On December 8, 2014, MONUSCO head Martin Kobler met with FDLR President Major General Byiringiro, according to sources within MONUSCO. During the meeting, Martin Kobler apparently communicated the following to General Byiringiro:
- FDLR troops , including all top commanders must disarm by Jan 2, 2015, without conditions.
- FDLR must hand over all commanders sought by the International criminal court(ICC)
- FDLR top commanders, not sought by the ICC, may seek asylum in SADC countries, if they so wish. MONUSCO would facilitate.
- If the above conditions are not met, military operations will start on January 2, 2015.
According to the sources, Major General Byiringiro did not appeared fazed by the ultimatum. After the meeting, he sent out a letter to World leaders, in which he
stated that: "ill-advised approaches have been applied by the international community (i.e. United Nations (UN)) in an attempt to resolve the Rwandan complex problem due to understanding it in very superficial and shallow ways...the international community should not waste its time on that matter[NDLR: resettling Rwandan refugees in a third country] unless if it has an ulterior agenda. It should be noted that Rwanda is our country and as such, it is where all Rwandans must enjoy their fundamental rights. And no one has the right to prevent them from it."
Based on that, it is clear that FDLR may not meet the stern conditions outlined by MONUSCO's head. In that case, the question may then be: what will Martin Kobler do next?
The answers evolve around the following factors: Beni-Mabu massacres, potential human toll, availability of troops to MONUSCO, and security situation in Rwanda.
Kobler Martin shackled by the consequences of the Beni-Mabu massacres
MONUSCO has been grappling with what has now become known as "Beni Affair", due to the perceived inability of MONUSCO to avert or at least stop the large scale massacres of civilians, in the Beni areas, by alleged Ugandan ADF-NALU rebels. The Beni-Mabu repeated massacres may be an additional weight on Kobler Martin's shoulders. All eyes are on him, wondering how he will end the tragedy using the MONUSCO troops.
Efforts so far have failed, and MONUSCO is more and more seen as inefficient and unable to deal with localized insecurity leading to massacre of civilians. Civilians in Beni and elsewhere in North-Kivu have openly expressed their frustration against MONUSCO. Several local politicians and traditional leaders have also entered the fray. The questions oftern raised are mostly the following:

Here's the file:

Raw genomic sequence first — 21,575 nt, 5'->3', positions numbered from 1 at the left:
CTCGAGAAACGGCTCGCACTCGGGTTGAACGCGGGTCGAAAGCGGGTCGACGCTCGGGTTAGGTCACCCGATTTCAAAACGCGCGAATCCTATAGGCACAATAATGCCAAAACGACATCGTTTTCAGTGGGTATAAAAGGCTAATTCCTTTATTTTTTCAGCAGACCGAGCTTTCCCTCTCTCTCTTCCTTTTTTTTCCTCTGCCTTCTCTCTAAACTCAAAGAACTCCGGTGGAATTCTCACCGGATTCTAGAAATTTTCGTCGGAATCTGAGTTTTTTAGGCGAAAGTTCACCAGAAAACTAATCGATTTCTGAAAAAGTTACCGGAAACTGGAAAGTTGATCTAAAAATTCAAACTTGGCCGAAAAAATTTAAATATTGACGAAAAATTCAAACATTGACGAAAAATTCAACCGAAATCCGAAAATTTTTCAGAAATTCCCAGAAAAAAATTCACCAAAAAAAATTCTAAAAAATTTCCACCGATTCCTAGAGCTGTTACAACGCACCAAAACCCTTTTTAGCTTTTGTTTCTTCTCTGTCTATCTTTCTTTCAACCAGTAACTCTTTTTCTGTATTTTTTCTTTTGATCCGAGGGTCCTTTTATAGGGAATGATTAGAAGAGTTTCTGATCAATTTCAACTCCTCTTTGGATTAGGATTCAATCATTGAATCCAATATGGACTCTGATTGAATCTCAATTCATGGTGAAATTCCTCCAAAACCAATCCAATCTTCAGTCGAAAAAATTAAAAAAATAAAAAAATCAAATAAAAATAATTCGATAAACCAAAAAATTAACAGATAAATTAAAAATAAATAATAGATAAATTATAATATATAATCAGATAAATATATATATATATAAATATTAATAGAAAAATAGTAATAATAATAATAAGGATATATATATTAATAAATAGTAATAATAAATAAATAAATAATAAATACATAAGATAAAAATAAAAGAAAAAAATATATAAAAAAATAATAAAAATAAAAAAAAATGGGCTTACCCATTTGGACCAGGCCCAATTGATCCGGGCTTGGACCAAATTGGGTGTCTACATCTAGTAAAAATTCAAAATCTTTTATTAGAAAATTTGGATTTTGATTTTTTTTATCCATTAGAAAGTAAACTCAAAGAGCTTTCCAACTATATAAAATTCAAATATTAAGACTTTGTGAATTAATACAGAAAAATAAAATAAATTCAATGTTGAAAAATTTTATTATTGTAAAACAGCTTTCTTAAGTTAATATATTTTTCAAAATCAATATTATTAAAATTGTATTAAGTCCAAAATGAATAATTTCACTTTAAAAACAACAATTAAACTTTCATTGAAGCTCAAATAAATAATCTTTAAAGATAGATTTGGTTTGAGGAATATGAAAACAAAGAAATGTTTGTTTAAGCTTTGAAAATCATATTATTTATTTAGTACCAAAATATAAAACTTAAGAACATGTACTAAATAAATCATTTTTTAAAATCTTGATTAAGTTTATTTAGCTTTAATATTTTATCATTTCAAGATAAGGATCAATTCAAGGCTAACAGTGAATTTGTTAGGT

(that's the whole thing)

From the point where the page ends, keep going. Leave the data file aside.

- how MONUSCO will undertake military operations against FDLR and Rwandan refugees, if it is unable to stop ADF-NALU from massacring civilians?
- how is Kabila's going to supply troops to hunt down peaceful Rwandan refugees, when ADF killers are roaming free in Beni?
This remains a critical question, especially after DRC President Joseph Kabila said during his last visit in Beni, while commenting on the lack of security in North-Kivu, that "people should not confuse Rwandan rebels with ADF."
In his state of the country speech, on December 15, 2014, President Joseph Kabila highlighted his hesitation when he questionned the wisdom of "seeking foreigners to resolve Congolese problems, as though Congolese are not able to do it themselves." This is consistent with the DRC government during a ICGLR-SADC meeting in October (see our article: DRC Government Opposes Military Actions Against Rwandan Rebels of October 26, 2014.
Potential civilian toll from military operations
Martin Kobler has an even more serious ethical and moral dilemma: among the so called FDLR and other Rwandan rebels, are 240,000 refugees, mostly women, children, and elderly. How is MONUSCO going to justify military operations against refugees the United Nations is supposed to protect? How will MONUSCO separate civilians from combatants in the Congolese jungles or Rwandan refugees from Congolese nationals?What will happen if most casualties from MONUSCO's military operations and bombings are women and children?
Sources with the DRC government have told AfroAmerica Network that Joseph Kabila is opposed to the military operations against Rwandan refugees. Nevertheless, MONUSCO relies on FARDC troops to conduct operations. In fact, SADC, especially Tanzania and South African governments, has apparently told MONUSCO that their troops will not get involved in fighting Rwandan refugees. Joseph Kabila's government has also indicated that the priority for FARDC troops is stopping massacres in Beni-Mabu. The question now is: what troops Martin Kobler will use in military operations against Rwandan rebels and refugees?
Security Situation in Rwanda
Recently, the government of Rwanda has been accused of large scale massacres and assassinations targeting civilians. Countless bodies of Rwandans, believed to be those of perceived opposition members, have been floating in lakes and rivers in Southern Rwanda and Northern Burundi. Several people, especially the demobilized soldiers, both former rebels and former government soldiers, have disappeared.
How is MONUSCO, a United Nations peacekeeping mission, going to force Rwandan refugees and political leaders to return to Rwanda, with a high risk of being massacred or assassinated?
Many questions, including the increasing chances of the resumption of war by ex-M23 rebels, that will definitely need answers as the January 2, 2015 MONUSCO ultimatum to Rwandan refugees approaches.
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